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Totorean v. Samuels

Michigan Court of Appeals
Mar 6, 1974
216 N.W.2d 429 (Mich. Ct. App. 1974)

Opinion

Docket No. 16417.

Decided March 6, 1974. Leave to appeal granted, 392 Mich ___.

Appeal from Macomb, George R. Deneweth, J. Submitted Division 2 December 11, 1973, at Lansing. (Docket No. 16417.) Decided March 6, 1974. Leave to appeal granted, 392 Mich ___.

Complaint by Florence Totorean against John Samuels and Lydia Samuels to set aside a warranty deed. Judgment for plaintiff. Defendants appeal. Affirmed.

Oster, Mullett, Bender Thompson, for plaintiff.

McLean, Sawyer Kramer, P.C., for defendants.

Before: J.H. GILLIS, P.J., and R.B. BURNS and R.H. CAMPBELL, JJ.

Circuit judge, sitting on the Court of Appeals by assignment.


Plaintiff, Florence Totorean, brought this action to set aside a warranty deed given by her to defendants, her daughter and son-in-law. The June 28, 1966 deed, conveying plaintiff's farm in Macomb County, reserved to plaintiff a life estate. Plaintiff, an 83-year-old widow, is a native of Romania. She came to this country at the age of 24. She is totally illiterate and her ability to speak and understand English is minimal. Mrs. Totorean had two children; defendant, Lydia, and a son, Gregor, who died in January of 1966. Her divorced son left two children, Brenda and Gregore.

In 1958, two years after her husband's death, plaintiff executed a general power of attorney in favor of Lydia. Lydia's involvement in her mother's financial matters increased substantially after Gregor's death. After the deed was executed, Lydia handled all of plaintiff's affairs.

The death of plaintiff's son precipitated a family crisis. Plaintiff was depressed over his death for several months. At about this time, Gregore broke out of a youth center and Brenda was pregnant out of wedlock. Lydia made several trips to Michigan from her Pennsylvania home to assist plaintiff. In September 1967, plaintiff went to live with defendants. The farm furnishings were auctioned off and the property leased. After a year in Pennsylvania, Mrs. Totorean returned to Michigan and lived with her grandchildren. In August of 1972, she moved back to the farm.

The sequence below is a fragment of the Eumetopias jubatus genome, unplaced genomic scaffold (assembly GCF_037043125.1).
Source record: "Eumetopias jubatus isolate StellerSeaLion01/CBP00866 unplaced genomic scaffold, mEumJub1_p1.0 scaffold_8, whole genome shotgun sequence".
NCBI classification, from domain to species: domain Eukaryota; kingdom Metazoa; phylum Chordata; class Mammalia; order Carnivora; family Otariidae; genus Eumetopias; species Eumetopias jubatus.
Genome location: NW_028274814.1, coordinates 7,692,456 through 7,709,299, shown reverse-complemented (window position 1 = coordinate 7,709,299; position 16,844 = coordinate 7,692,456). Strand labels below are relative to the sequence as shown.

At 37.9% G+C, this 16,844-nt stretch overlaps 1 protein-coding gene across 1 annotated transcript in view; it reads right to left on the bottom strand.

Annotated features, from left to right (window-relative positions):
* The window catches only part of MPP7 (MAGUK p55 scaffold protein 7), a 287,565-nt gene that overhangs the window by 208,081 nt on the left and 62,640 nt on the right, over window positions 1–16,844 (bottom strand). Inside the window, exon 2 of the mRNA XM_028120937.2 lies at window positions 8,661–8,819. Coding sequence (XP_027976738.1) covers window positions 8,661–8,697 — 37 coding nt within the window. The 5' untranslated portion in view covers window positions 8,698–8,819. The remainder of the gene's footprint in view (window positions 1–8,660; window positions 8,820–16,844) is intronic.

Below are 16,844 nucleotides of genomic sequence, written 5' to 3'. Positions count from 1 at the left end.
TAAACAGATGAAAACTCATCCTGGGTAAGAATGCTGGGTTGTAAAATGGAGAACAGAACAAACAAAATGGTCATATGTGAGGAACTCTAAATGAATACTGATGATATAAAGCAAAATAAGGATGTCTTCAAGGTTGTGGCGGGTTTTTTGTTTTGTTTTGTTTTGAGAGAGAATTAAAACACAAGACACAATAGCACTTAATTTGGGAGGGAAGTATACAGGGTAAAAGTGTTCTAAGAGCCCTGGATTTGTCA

The deed in question was prepared by an attorney paid for and selected by Lydia. She first went to the lawyer's office alone to discuss the situation. She returned with plaintiff twice, once to discuss the conveyance and once to sign the deed. Lydia acted as interpreter at these meetings, although there was a minimum of direct conversation in English between the attorney and plaintiff. The attorney testified that he was convinced plaintiff understood the transaction. There was no discussion of alternative means of disposition such as a will or guardianship.

Lydia testified that plaintiff wanted her to have the farm because of plaintiff's disenchantment with the grandchildren and to avoid probate costs. Plaintiff claims she never wanted to sell or give away the farm, and that she did not know of the existence of the deed until shortly before the commencement of this action. Plaintiff testified that she went to the attorney's office at Lydia's request with the understanding that by making her mark on the instrument she would receive a $2,500 payment due her as mortgagee of other property.

The trial court determined that a fiduciary relationship existed between plaintiff and defendant Lydia, and that because of this relationship defendants had the burden of proving the fairness of the deed. The court, finding that defendants failed to sustain this burden, held for plaintiff. From a denial of their motion for a new trial, defendants appeal.

Defendants first contend that there was insufficient evidence to support the court's finding of a fiduciary relationship. They explain the relationship between Lydia and plaintiff simply as that of a loving daughter taking care of her old mother. The existence of a fiduciary relationship is a question of fact. Taylor v Klahm, 40 Mich. App. 255; 198 N.W.2d 715 (1972). This Court will not set aside findings of fact by the trial court unless they are clearly erroneous. GCR 1963, 517.1. A fiduciary relationship exists only "when there is a reposing of faith, confidence and trust and the placing of reliance by one upon the judgment and advice of another". In re Jennings' Estate, 335 Mich. 241, 244; 55 N.W.2d 812, 813 (1952); Mannausa v Mannausa, 370 Mich. 180, 184; 121 N.W.2d 423, 425 (1963); Williams v Griffin, 35 Mich. App. 179, 183; 192 N.W.2d 283, 285 (1971); see Van't Hof v Jemison, 291 Mich. 385; 289 N.W. 186 (1939). A colloquy between plaintiff's attorney and defendant Lydia reads as follows: